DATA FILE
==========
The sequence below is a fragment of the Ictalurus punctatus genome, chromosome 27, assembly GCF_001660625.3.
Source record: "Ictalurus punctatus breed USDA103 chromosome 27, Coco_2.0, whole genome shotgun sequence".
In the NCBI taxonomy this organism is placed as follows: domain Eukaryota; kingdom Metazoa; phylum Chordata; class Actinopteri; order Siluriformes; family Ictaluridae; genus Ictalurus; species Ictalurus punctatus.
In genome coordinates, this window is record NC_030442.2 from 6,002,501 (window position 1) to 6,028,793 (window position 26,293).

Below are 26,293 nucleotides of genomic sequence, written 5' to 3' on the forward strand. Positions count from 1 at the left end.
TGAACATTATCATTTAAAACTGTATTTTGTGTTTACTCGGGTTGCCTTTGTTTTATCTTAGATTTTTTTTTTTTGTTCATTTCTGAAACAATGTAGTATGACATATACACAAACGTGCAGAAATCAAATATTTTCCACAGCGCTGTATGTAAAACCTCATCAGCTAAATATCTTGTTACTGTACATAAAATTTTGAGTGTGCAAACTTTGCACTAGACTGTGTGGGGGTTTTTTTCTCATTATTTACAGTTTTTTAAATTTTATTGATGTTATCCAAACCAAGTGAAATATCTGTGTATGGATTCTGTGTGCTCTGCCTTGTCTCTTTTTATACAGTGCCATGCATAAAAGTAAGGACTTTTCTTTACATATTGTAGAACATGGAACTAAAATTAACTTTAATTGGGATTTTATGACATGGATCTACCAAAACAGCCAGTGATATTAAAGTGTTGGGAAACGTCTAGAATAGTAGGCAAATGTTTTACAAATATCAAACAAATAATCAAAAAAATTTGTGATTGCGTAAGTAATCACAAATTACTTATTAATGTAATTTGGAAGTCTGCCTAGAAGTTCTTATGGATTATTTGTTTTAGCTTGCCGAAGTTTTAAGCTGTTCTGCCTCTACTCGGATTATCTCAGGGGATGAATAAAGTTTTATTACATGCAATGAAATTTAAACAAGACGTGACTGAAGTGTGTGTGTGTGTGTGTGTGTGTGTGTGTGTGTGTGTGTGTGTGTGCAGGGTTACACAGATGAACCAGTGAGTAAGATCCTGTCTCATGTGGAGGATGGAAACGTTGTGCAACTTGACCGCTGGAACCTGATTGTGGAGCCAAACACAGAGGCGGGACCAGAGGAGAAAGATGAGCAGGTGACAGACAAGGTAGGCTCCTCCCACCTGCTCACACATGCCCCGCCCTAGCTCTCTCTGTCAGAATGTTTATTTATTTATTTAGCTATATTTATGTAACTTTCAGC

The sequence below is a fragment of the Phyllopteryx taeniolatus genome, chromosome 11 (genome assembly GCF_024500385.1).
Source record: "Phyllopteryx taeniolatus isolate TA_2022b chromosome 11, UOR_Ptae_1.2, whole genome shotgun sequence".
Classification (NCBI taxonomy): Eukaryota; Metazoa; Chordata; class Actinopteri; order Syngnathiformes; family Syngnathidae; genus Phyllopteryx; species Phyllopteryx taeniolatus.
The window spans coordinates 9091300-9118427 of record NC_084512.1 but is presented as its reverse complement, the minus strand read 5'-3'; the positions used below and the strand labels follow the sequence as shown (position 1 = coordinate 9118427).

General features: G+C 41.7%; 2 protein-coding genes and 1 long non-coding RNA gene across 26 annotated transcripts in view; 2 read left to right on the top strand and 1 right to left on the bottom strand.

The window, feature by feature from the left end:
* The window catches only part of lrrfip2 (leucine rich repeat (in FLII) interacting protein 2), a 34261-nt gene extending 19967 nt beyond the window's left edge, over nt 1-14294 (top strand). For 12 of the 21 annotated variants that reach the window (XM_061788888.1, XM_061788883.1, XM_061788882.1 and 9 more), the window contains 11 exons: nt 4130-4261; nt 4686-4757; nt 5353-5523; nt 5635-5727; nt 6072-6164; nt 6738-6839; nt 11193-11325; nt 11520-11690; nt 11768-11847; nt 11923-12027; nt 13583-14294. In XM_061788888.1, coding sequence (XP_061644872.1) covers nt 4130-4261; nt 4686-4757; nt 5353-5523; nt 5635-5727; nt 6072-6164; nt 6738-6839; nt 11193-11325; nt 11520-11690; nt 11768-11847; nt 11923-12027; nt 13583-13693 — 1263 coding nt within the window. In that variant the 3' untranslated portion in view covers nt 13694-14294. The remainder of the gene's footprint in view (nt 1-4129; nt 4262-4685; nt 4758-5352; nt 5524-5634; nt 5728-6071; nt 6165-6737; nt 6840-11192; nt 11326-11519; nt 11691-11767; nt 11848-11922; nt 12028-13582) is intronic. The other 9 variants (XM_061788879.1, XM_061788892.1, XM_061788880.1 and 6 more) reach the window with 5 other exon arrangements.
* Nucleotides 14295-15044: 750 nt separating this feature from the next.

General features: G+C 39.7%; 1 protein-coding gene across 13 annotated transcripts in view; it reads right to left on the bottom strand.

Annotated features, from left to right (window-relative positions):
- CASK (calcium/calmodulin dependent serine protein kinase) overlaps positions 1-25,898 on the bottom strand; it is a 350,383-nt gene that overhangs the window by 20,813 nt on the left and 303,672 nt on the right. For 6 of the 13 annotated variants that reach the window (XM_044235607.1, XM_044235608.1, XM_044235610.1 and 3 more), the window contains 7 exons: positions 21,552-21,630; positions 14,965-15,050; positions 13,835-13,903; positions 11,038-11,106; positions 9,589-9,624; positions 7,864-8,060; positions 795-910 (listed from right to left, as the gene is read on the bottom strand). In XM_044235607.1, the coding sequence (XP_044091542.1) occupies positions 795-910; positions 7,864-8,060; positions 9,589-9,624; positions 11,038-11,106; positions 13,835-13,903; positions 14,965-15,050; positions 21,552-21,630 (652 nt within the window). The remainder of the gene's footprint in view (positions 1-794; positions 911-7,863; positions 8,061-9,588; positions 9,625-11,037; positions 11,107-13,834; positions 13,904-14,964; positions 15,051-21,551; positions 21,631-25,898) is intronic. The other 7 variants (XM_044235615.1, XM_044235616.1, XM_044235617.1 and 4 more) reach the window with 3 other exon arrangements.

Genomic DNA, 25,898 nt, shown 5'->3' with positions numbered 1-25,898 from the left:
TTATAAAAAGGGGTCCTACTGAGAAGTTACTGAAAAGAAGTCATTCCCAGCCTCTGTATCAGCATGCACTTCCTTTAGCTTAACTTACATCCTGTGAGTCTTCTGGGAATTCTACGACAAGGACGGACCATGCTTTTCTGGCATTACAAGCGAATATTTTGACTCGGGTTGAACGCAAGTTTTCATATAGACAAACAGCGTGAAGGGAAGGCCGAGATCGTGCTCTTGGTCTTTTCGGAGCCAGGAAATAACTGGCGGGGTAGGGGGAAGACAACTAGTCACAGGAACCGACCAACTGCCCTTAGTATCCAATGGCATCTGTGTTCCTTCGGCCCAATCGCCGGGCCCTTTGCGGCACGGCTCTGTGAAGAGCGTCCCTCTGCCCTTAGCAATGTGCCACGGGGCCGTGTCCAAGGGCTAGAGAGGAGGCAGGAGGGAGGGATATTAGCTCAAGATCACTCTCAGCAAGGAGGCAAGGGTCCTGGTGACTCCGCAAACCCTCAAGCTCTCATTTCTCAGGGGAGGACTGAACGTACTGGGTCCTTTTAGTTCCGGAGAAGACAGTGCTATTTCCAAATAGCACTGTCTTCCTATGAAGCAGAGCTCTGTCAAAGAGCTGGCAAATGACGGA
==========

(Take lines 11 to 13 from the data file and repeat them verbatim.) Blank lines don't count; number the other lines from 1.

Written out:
General features: G+C 41.7%; 2 protein-coding genes and 1 long non-coding RNA gene across 26 annotated transcripts in view; 2 read left to right on the top strand and 1 right to left on the bottom strand.

The window, feature by feature from the left end:
* The window catches only part of lrrfip2 (leucine rich repeat (in FLII) interacting protein 2), a 34261-nt gene extending 19967 nt beyond the window's left edge, over nt 1-14294 (top strand). For 12 of the 21 annotated variants that reach the window (XM_061788888.1, XM_061788883.1, XM_061788882.1 and 9 more), the window contains 11 exons: nt 4130-4261; nt 4686-4757; nt 5353-5523; nt 5635-5727; nt 6072-6164; nt 6738-6839; nt 11193-11325; nt 11520-11690; nt 11768-11847; nt 11923-12027; nt 13583-14294. In XM_061788888.1, coding sequence (XP_061644872.1) covers nt 4130-4261; nt 4686-4757; nt 5353-5523; nt 5635-5727; nt 6072-6164; nt 6738-6839; nt 11193-11325; nt 11520-11690; nt 11768-11847; nt 11923-12027; nt 13583-13693 — 1263 coding nt within the window. In that variant the 3' untranslated portion in view covers nt 13694-14294. The remainder of the gene's footprint in view (nt 1-4129; nt 4262-4685; nt 4758-5352; nt 5524-5634; nt 5728-6071; nt 6165-6737; nt 6840-11192; nt 11326-11519; nt 11691-11767; nt 11848-11922; nt 12028-13582) is intronic. The other 9 variants (XM_061788879.1, XM_061788892.1, XM_061788880.1 and 6 more) reach the window with 5 other exon arrangements.